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dc.contributor.authorMcLay, Sean 16:05:56 (GMT) 16:05:56 (GMT)
dc.description.abstractTreated effluent from wastewater treatment plants (WWTPs) can be a source of substantial nutrient and contaminant loading, altering water chemistry and ecological conditions in receiving waters. To meet new regulations and increasing demand, the Region of Waterloo invested in major upgrades to the Kitchener and Waterloo WWTPs, the two largest WWTPs in the Region, over the past decade. As a part of efforts to monitor the effectiveness of these investments, the Region of Waterloo (RoW) initiated a benthic macroinvertebrate (BMI) monitoring program sampling upstream and downstream of effluent outfalls. Using data provided by the RoW of that was collected by consultants in the fall every three years between 2009 to 2018, the response of the BMI assemblage to upgrades at the Waterloo and Kitchener WWTPs was assessed using multivariate analysis on the entire assemblage and univariate analysis on metrics such as family richness. Furthermore, BMI assemblage data was collected at five other WWTPs in the RoW (Preston, Hespeler, Wellesley, New Hamburg, and Ayr), allowing for their downstream effluent effects to be characterized. Additional sites were sampled separate from the RoW’s sampling program as an independent characterization of BMI assemblages along the central Grand River. Spatial and temporal analyses of BMI suggested that the impacts of the Waterloo and Kitchener WWTPs are reducing over time, with upstream and downstream assemblages becoming more similar following upgrades, as evident in the decreasing of average Bray-Curtis dissimilarity in association with upgrades and increased similarity in metrics such as family richness between assemblages. These findings support that WWTP upgrades are succeeding in reducing the influence of effluent discharged into the receiving waters. With some upgrades to WWTPs occurring within a year prior to the last sampling year (2018), and delays in response to amelioration of stressors sometimes observed in BMI assemblages, recovery is likely still ongoing. At three of the five other WTTPs whose downstream impact was assessed (i.e., Hespeler, New Hamburg, and Ayr), there was dissimilarity between upstream and downstream BMI assemblages, although further study is required to confirm the stressors associated with these ecological responses, including natural variability. Continued monitoring using the existing Before-After/Control-Impact (BACI) design to isolate effluent effects from the interannual variation apparent in all analyses is therefore recommended to capture potential effects and/or further recovery.en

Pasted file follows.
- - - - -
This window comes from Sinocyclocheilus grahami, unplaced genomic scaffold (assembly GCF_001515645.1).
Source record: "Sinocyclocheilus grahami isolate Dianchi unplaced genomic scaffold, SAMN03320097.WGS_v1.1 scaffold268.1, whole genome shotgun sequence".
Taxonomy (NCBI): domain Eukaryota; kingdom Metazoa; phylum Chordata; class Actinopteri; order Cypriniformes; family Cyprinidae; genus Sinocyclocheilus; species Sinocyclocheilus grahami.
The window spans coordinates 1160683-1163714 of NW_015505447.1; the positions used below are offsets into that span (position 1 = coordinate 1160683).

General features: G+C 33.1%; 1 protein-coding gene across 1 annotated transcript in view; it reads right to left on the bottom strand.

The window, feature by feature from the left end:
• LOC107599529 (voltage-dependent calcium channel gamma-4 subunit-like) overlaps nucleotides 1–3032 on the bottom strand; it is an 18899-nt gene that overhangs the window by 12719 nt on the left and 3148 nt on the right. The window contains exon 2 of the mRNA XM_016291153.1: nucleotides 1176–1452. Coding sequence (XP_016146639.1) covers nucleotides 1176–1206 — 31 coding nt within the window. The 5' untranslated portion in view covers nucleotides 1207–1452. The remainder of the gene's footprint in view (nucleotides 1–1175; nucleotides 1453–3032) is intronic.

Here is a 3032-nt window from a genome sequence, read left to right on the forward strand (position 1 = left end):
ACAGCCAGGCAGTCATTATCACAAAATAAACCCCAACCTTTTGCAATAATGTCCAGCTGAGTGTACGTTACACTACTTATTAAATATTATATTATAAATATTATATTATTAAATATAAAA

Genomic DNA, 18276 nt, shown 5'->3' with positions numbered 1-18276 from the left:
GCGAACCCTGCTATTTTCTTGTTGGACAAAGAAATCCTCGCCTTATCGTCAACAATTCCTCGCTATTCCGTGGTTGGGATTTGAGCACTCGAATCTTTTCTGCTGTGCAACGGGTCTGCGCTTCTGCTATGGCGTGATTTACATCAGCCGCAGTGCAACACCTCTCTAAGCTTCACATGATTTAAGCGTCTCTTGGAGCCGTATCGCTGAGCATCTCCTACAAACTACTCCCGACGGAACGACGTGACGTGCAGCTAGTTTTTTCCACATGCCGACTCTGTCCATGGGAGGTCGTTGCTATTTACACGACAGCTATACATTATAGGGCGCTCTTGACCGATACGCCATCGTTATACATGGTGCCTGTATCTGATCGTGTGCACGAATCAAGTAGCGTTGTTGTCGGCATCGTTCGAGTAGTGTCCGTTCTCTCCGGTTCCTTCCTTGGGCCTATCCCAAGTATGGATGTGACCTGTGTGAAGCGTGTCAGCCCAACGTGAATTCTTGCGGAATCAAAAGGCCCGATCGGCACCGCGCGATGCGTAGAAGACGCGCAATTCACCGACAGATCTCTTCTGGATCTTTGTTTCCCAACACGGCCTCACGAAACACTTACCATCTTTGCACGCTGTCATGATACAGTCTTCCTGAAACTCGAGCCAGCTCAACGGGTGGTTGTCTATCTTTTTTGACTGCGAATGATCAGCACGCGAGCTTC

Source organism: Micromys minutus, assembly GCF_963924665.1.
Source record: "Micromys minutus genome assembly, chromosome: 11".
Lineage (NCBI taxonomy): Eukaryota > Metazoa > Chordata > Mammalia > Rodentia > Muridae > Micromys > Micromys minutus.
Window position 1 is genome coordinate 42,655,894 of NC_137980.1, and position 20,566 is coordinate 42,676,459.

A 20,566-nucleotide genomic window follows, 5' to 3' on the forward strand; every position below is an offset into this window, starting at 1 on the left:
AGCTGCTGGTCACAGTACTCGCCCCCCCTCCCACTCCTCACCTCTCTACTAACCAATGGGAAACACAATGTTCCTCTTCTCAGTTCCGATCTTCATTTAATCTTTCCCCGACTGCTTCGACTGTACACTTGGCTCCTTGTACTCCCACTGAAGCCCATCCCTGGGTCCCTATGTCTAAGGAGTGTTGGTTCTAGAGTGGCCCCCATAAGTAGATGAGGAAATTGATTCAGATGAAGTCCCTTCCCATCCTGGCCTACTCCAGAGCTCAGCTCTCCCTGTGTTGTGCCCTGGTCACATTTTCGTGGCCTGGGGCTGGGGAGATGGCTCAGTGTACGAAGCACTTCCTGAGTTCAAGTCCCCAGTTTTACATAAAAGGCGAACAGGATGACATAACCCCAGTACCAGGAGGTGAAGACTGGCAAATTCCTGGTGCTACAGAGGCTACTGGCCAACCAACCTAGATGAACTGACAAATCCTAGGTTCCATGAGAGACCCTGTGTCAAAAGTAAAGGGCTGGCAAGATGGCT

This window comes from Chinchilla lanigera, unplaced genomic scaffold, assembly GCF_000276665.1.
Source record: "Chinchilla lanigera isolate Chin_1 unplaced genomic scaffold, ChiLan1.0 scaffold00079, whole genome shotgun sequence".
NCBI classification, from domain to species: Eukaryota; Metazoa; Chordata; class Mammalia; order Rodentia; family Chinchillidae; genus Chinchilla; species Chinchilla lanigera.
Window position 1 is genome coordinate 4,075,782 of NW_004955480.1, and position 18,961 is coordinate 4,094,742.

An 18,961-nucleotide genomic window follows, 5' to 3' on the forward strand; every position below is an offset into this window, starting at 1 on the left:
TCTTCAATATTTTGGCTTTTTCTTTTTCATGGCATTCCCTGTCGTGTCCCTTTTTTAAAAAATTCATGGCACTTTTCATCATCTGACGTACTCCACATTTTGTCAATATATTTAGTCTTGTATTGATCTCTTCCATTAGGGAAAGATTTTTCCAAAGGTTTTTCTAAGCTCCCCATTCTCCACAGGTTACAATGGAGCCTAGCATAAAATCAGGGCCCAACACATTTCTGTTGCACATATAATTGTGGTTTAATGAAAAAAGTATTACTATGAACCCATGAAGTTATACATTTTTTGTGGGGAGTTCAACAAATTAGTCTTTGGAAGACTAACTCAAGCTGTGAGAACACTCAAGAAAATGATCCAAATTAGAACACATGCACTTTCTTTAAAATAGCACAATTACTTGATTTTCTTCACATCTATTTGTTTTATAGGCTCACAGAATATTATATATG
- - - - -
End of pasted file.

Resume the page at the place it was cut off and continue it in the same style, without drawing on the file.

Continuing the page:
dc.publisherUniversity of Waterlooen
dc.subjectWastewater treatment planten
dc.subjectMultivariate analysisen
dc.titleIndications of benthic macroinvertebrate assemblage recovery following wastewater treatment upgrades in the central Grand Riveren
dc.typeMaster Thesisen
dc.pendingfalse of Waterlooen
uws-etd.degreeMaster of Scienceen
uws.contributor.advisorServos, Mark
uws.contributor.advisorYates, Adam
uws.contributor.affiliation1Faculty of Scienceen

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